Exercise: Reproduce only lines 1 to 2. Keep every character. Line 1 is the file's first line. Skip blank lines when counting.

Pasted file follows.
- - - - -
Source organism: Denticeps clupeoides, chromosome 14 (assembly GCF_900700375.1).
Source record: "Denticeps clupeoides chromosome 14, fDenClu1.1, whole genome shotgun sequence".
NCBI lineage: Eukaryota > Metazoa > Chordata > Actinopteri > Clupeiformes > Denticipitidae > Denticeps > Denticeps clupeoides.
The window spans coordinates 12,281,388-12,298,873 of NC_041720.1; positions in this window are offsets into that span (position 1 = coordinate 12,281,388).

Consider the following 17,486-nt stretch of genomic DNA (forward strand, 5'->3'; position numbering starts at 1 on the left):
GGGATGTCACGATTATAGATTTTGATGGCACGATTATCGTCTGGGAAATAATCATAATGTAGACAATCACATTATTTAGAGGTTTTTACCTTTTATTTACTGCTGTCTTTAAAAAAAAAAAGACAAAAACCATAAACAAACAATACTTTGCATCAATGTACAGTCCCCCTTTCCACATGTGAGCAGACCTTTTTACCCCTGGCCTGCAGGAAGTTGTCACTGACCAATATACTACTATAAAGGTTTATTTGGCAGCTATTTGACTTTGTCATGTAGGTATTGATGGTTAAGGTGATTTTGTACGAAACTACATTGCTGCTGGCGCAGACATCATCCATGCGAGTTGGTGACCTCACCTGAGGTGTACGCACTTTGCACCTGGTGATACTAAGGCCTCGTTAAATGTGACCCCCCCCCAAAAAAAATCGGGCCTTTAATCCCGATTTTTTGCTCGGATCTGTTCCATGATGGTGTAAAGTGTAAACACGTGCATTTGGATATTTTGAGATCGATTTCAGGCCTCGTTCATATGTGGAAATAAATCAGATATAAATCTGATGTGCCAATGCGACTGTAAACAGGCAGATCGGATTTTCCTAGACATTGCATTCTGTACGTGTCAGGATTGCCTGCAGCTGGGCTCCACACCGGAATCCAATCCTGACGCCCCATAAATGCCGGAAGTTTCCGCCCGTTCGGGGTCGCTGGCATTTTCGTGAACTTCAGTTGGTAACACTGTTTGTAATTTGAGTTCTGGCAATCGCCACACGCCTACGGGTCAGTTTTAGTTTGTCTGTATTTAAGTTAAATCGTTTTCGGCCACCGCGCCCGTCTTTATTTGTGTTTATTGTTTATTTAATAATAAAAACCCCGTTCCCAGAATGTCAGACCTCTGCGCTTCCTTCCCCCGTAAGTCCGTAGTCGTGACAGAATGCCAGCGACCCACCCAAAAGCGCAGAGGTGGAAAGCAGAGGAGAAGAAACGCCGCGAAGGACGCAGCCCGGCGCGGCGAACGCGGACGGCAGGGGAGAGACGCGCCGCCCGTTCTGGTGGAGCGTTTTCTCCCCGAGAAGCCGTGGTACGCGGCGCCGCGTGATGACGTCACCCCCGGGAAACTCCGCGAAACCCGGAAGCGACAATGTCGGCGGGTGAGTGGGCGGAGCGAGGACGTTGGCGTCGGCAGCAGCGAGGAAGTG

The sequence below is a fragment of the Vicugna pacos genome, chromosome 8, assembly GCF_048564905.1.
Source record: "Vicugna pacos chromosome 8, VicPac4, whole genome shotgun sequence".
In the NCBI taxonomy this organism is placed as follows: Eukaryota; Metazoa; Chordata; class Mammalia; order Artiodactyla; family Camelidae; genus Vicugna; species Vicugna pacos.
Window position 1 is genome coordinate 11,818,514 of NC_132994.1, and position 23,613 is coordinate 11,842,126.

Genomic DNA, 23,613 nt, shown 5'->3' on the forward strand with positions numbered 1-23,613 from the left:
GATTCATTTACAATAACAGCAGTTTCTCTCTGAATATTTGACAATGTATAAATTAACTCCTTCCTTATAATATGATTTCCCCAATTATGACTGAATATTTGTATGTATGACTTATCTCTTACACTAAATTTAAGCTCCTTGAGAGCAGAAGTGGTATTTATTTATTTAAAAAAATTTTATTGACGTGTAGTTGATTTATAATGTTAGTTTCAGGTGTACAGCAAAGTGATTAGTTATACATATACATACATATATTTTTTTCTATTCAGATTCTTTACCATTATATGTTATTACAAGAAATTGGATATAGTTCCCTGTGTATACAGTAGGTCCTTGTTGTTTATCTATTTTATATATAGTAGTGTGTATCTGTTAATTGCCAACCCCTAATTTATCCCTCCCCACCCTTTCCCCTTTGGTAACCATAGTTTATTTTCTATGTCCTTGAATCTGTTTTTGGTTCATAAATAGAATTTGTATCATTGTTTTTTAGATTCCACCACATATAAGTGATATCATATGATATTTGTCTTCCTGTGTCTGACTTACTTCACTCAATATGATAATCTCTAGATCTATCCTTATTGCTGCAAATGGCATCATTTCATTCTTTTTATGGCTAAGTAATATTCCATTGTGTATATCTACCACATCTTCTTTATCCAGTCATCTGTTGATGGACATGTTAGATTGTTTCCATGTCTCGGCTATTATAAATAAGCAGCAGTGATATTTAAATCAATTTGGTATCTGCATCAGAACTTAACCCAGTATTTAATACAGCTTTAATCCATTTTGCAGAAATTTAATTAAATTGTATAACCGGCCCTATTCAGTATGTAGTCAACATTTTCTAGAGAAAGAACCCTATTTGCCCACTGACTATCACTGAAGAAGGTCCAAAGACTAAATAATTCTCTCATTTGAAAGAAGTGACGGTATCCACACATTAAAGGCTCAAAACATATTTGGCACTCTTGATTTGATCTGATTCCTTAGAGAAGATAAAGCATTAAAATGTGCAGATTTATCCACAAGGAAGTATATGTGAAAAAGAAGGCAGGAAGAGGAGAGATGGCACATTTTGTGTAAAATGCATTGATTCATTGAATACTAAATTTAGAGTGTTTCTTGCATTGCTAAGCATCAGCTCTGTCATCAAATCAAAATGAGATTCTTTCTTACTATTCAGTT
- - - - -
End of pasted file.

Source organism: Denticeps clupeoides, chromosome 14 (assembly GCF_900700375.1).
Source record: "Denticeps clupeoides chromosome 14, fDenClu1.1, whole genome shotgun sequence".